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New therapy of canine cutaneous mast cell tumors
Chemotherapy of mast cell tumors is currently done either with a prednisolone-cimetidine or lomustine-prednisolone-combination. In this article, another promising protocol especially fot localized mast cell tumors that are likely to recur owing to inadequate excision is described.

27 dogs with inadequately excised cutaneous mast cell tumors were treated with a combination from vinblastine and prednisolone.

20 dogs which were available for a follow-up one year later: 14 dogs showed no mast cell tumors, One dog showed local recurrence, four dogs had new tumors and one dog showed both.

There was no tumor-related mortality in all dogs. Although toxicity from the chemotherapy was generally mild, one dog dies of sepsis during treatment.

Source: Davies DR, Wyatt KM, Jardine JE et al (2004): `Vinblastine and Prednisolone as Adjunctive Therapy for Canine Cutaneous Mast Cell Tumors`. In: JAAHA Vol. 40 No. 2 pp 124-130


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SMALL ANIMAL PRACTICE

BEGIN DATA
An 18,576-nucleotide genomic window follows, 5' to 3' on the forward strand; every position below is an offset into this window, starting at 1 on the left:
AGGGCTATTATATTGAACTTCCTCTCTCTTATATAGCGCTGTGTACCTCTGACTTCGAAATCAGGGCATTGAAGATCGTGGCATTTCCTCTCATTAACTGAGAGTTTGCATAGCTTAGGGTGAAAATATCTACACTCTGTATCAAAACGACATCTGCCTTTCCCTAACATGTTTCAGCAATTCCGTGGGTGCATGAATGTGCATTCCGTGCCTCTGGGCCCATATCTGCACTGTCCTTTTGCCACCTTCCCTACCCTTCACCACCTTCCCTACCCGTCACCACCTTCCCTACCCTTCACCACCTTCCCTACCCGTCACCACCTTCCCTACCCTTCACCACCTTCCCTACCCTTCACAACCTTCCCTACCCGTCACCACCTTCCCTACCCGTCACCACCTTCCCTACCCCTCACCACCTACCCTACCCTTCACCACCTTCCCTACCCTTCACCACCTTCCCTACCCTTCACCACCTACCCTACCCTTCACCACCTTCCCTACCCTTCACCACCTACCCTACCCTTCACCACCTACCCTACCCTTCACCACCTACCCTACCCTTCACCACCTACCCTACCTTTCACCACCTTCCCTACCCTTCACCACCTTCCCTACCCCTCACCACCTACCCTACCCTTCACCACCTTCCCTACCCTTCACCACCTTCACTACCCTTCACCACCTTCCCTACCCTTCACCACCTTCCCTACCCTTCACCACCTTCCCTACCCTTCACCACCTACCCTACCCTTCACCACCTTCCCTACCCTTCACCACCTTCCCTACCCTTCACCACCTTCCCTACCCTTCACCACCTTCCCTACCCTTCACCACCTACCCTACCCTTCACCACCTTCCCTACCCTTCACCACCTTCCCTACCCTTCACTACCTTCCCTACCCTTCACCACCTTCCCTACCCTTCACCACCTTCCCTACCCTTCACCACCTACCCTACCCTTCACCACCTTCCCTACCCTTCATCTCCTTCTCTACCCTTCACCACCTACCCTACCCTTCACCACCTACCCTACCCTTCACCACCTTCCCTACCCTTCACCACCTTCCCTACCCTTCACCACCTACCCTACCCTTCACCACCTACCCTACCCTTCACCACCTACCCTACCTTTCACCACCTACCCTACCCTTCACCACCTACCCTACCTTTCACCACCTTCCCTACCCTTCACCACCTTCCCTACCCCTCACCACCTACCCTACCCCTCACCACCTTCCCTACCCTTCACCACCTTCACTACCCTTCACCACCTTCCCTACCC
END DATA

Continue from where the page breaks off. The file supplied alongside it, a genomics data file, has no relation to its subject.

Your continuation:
Reference intervals for blood parameters in Shetland Sheepdogsmembers
Several breeds have physiological peculiarities that induce variations in reference intervals (RIs) compared with the general canine population. Shetland sheepdogs (SSs) are reported to be more predisposed to different diseases (eg, hyperlipidemia, gallbladder mucocele, and hypothyroidism). Consequently, a breed‐specific approach is more often required. Thus, the aim of this study was to determine whether the RIs of the general canine population could be applied to that of SSs, and to generate breed‐specific RIs, where appropriate.

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